A tenant can be listed for repeated breaches where the Tribunal has terminated the tenancy agreement for that reason.
22.2 What must occur prior to a tenant being listed on a defaulting database
What rules do you have to follow before a person can be listed?
S459 Restriction on listing
A person can only be listed on a tenancy database if they are:
- Named as a tenant on the tenancy agreement
- Only when the tenancy agreement has ended
- For approved reasons: see What are the approved reasons for tenancy database listings?
The property manager/owner must:
- Give the tenant a copy of the proposed listing, or make reasonable attempts to inform them of the proposed listing
- Allow the person/s you are listing 14 days to review the personal information and make a submission objecting to its entry into the database (unless it is publicly available court or tribunal records; or is amending inaccurate, incomplete, ambiguous or out of date listings)
- Consider any objections the person has about the proposed listing, such as its accuracy, completeness or clarity (20 penalty units).
The property manager/owner must not:
- Charge a fee for giving the proposed listing to the tenant
- List information that they know is inaccurate, incomplete, ambiguous or out of date (20 penalty units).
A best practice letter for this procedure can be downloaded from member online folder 22.
22.3 Requirements to give tenants copies of database listings
Property managers/owners who have listed tenants must give the tenant a copy of the listing within 14 days of being asked in writing for a copy by the tenant (20 penalty units). A reasonable fee may be charged for giving the information.
Database operators must give the tenant a copy of the listing within 14 days of being asked in writing for a copy by the tenant (20 penalty units). A reasonable fee may be charged for giving the information.
Any fees charged must not be excessive and must not be for lodging a request for accessing the information.
22.3a Requirements about quality of listings
What are the requirements around the quality of listings?
459A Ensuring quality of listing – lessors and lessor’s agents
Tenants can challenge listings on the basis they are:
- Inaccurate, where the information indicates the person owes an amount but the person no longer owes the amount and had paid it more than three months after it became payable.
- Ambiguous, or
- Out of date, where the information indicates the person owes an amount, but the person no longer owes the amount and had paid it within three months after it became payable, or was made on the basis of a tribunal order which has subsequently been reopened or appealed, or set aside.
Tenants should contact the person who made the listing, and ask them to amend inaccurate, incomplete or ambiguous listings, or to remove out of date listings. The listing person must amend or remove the listing within seven days of being advised. Database operators must amend or remove the listing within 14 days of being advised of inaccurate, incomplete, ambiguous or out of date listings. There are penalties for not doing this.
If necessary, the tenant can apply to QCAT for an order to have the listing amended or removed.
22.3b What happens if the circumstances about the listing change?
What happens if the circumstances around the listing change?
If the property manager/owner becomes aware that the details of the listing are inaccurate, incomplete, ambiguous or out of date, they must within seven days:
- Inform the database operator in writing of how the information must be amended so it is no longer inaccurate, incomplete or ambiguous, and
- Inform the database operator in writing of listings that must be removed because they are out of date.
- Keep a copy of the notice they give the database operator for one year (20 penalty units).
This is not necessary if they amend or remove the information in the database themselves within seven days of becoming aware the details of the listing are inaccurate, incomplete, ambiguous or out of date.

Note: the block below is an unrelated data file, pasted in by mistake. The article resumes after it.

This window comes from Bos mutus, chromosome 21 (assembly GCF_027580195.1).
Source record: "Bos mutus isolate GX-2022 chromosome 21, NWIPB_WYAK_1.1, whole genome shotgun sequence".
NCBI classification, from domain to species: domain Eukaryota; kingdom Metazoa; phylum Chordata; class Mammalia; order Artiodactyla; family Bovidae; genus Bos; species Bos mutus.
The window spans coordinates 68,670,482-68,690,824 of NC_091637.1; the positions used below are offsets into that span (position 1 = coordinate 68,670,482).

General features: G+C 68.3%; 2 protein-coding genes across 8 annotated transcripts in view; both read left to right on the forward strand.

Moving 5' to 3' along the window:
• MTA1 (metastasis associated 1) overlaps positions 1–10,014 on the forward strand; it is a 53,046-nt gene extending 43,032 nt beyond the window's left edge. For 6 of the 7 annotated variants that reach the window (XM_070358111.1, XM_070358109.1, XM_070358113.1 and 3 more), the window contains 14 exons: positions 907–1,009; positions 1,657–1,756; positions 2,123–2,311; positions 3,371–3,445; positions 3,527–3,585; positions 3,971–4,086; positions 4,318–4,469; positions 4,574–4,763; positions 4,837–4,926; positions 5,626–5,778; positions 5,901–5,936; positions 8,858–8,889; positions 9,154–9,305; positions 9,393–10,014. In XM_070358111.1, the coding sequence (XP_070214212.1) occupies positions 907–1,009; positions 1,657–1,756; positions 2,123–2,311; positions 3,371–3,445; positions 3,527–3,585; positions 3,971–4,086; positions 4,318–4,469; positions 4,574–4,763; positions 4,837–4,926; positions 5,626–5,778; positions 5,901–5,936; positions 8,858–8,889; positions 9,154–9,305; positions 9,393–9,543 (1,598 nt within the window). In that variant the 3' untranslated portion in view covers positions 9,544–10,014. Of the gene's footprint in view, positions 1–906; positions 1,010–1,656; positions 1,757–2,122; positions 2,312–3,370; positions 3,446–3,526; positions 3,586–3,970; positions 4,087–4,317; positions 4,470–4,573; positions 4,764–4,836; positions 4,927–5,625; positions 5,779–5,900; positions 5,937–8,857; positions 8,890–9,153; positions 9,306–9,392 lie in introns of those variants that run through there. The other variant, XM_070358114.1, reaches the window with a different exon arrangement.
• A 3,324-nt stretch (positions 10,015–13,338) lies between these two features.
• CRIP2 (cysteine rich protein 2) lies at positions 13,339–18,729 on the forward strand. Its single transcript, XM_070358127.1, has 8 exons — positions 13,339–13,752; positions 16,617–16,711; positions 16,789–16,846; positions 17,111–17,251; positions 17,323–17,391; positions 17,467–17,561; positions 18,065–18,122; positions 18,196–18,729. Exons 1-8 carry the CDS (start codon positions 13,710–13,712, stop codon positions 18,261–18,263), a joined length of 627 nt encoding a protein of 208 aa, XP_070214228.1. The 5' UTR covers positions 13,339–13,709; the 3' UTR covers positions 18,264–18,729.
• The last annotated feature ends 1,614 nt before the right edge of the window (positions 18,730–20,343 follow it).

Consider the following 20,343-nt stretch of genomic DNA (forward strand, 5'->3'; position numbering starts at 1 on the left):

22.3c What database operators have to do
By 1 January 2017, database operators must have removed all listings which are, at that stage, three years or older.
From 1 July 2016, database operators must:
If a property manager/owner advises a database operator that a listing is inaccurate, incomplete or ambiguous (but not out of date), the database operator must amend the information within 14 days of being given the notice (40 penalty units).
If the database operator is advised by a property manager/owner that the listing is out of date, the database operator must remove the information within 14 days of being given the notice (40 penalty units).
459C Providing copy of personal information listed
- Provide a copy of the personal information listed on their database within 14 days of a written request (where a fee has been asked for and been paid)
- If a fee has been charged by the property manager/owner it must not be excessive and must not be for simply applying to lodge a request for the information
459D Keeping personal information listed
- Database operators must not keep listings for longer than three years (40 penalty units).
- IMPORTANT: By 1 January 2017, database operators must have removed all listings which are, at that stage, three years or older.
22.3d Victims of domestic or family violence protections
Are there any additional protections for victims of domestic and family violence?
Victims of domestic and family violence can apply to QCAT for an order not to be listed on a tenancy database, or to have a listing removed, due to any breach of the tenancy agreement arising from an act of domestic or family violence.
This does not prevent the perpetrator of domestic and family violence from being listed on a tenancy database if other listing criteria has been met.
22.4 Record keeping for listing of tenants
Property managers must retain either a manual of listed tenant details or an electronic folder of the reasons and evidence for listing a tenant on a default database.
Records should be kept under the tenant’s last name; if more than one tenant, double records are required to be kept.
For example, if two named tenants on an agreement have defaulted with the last name Holt and Marsh, two identical folders would have to be created; one for Holt and one for Marsh.
Ensure the records are easily retrievable if the event that a tenant disputes a listing made and that sound evidence is able to be produced for the listing if required in the future. A best practice document that can used as a manual or electronic file can be found at member online.
22.5 Common providers of database services
Three common providers to the industry of tenancy default databases are;
TICA (Tenancy Information Centre of Australia)
NTD (National Tenancy Database)
Barclay MIS (Database and Debt recovery)
22.6 What are the penalties for breaching tenancy database laws?
Breaches of the laws carry a penalty of between 20 and 40 units per offence ($121.90 per unit) for individuals. Corporations found guilty could face fines 5 times that amount.